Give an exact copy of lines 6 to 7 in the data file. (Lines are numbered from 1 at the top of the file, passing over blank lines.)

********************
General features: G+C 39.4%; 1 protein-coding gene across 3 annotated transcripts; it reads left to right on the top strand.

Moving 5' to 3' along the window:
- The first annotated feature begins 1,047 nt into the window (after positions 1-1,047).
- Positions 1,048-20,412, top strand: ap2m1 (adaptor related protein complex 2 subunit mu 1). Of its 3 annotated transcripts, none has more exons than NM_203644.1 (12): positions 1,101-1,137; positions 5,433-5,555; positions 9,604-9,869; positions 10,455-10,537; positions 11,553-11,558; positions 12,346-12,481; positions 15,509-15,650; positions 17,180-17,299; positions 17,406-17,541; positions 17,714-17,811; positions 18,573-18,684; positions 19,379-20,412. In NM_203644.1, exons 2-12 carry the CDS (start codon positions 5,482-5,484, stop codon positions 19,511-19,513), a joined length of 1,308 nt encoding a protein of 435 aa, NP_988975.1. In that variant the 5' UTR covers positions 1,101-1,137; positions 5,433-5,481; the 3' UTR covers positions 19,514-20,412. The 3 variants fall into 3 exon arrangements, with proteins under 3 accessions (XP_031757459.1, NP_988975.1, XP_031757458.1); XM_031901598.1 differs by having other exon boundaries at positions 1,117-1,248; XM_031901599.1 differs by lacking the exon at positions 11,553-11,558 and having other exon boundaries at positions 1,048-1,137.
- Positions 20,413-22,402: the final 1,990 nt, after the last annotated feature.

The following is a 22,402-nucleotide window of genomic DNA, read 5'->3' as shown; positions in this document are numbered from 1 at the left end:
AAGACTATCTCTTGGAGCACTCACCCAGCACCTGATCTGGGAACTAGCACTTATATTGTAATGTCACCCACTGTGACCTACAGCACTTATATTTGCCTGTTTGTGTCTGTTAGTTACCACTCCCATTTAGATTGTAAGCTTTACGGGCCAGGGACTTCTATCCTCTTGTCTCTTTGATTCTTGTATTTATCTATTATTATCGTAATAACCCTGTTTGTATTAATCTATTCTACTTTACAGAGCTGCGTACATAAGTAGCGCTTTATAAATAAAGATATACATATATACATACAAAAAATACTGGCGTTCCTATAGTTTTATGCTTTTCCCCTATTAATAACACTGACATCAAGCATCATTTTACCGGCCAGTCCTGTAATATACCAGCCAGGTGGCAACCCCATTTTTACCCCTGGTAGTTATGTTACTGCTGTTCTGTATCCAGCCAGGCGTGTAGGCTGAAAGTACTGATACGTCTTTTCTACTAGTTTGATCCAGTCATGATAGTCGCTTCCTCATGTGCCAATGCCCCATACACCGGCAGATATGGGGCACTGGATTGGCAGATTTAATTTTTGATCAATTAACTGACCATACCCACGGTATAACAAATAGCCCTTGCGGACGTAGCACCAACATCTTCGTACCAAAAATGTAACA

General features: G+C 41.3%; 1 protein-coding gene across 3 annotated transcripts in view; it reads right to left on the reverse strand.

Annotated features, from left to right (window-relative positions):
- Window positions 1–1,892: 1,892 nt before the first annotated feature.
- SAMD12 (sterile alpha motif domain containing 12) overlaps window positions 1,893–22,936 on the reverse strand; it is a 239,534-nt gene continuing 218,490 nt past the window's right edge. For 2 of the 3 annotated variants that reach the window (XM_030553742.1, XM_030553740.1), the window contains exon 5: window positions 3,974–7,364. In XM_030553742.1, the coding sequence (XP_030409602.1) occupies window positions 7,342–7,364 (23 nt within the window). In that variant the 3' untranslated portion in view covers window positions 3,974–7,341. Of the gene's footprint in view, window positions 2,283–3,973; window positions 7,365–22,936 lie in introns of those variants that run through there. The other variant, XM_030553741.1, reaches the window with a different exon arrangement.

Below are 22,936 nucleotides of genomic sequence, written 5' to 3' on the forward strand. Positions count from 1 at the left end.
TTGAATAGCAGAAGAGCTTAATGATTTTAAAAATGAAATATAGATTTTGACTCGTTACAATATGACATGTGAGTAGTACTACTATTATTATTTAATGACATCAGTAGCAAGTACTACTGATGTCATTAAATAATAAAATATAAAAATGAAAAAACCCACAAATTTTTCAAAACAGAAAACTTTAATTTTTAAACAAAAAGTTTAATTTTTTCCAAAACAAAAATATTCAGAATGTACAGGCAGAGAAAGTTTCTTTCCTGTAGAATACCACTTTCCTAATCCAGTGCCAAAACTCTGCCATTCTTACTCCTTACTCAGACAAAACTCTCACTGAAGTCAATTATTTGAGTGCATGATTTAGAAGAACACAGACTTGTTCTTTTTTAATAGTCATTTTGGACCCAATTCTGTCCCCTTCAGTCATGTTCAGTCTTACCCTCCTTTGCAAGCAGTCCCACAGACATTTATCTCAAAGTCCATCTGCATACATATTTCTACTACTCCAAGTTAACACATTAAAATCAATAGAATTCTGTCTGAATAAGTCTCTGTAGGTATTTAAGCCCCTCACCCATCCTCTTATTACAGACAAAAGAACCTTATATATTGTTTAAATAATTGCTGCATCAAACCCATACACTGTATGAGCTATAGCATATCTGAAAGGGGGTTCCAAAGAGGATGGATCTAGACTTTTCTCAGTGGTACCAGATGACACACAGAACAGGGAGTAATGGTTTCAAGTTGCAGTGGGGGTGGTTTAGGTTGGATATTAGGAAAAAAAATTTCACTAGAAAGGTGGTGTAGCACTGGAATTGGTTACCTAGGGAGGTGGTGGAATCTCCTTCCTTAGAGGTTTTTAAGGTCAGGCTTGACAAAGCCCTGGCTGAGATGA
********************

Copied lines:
The following is a 22,402-nucleotide window of genomic DNA, read 5'->3' as shown; positions in this document are numbered from 1 at the left end:
AAGACTATCTCTTGGAGCACTCACCCAGCACCTGATCTGGGAACTAGCACTTATATTGTAATGTCACCCACTGTGACCTACAGCACTTATATTTGCCTGTTTGTGTCTGTTAGTTACCACTCCCATTTAGATTGTAAGCTTTACGGGCCAGGGACTTCTATCCTCTTGTCTCTTTGATTCTTGTATTTATCTATTATTATCGTAATAACCCTGTTTGTATTAATCTATTCTACTTTACAGAGCTGCGTACATAAGTAGCGCTTTATAAATAAAGATATACATATATACATACAAAAAATACTGGCGTTCCTATAGTTTTATGCTTTTCCCCTATTAATAACACTGACATCAAGCATCATTTTACCGGCCAGTCCTGTAATATACCAGCCAGGTGGCAACCCCATTTTTACCCCTGGTAGTTATGTTACTGCTGTTCTGTATCCAGCCAGGCGTGTAGGCTGAAAGTACTGATACGTCTTTTCTACTAGTTTGATCCAGTCATGATAGTCGCTTCCTCATGTGCCAATGCCCCATACACCGGCAGATATGGGGCACTGGATTGGCAGATTTAATTTTTGATCAATTAACTGACCATACCCACGGTATAACAAATAGCCCTTGCGGACGTAGCACCAACATCTTCGTACCAAAAATGTAACA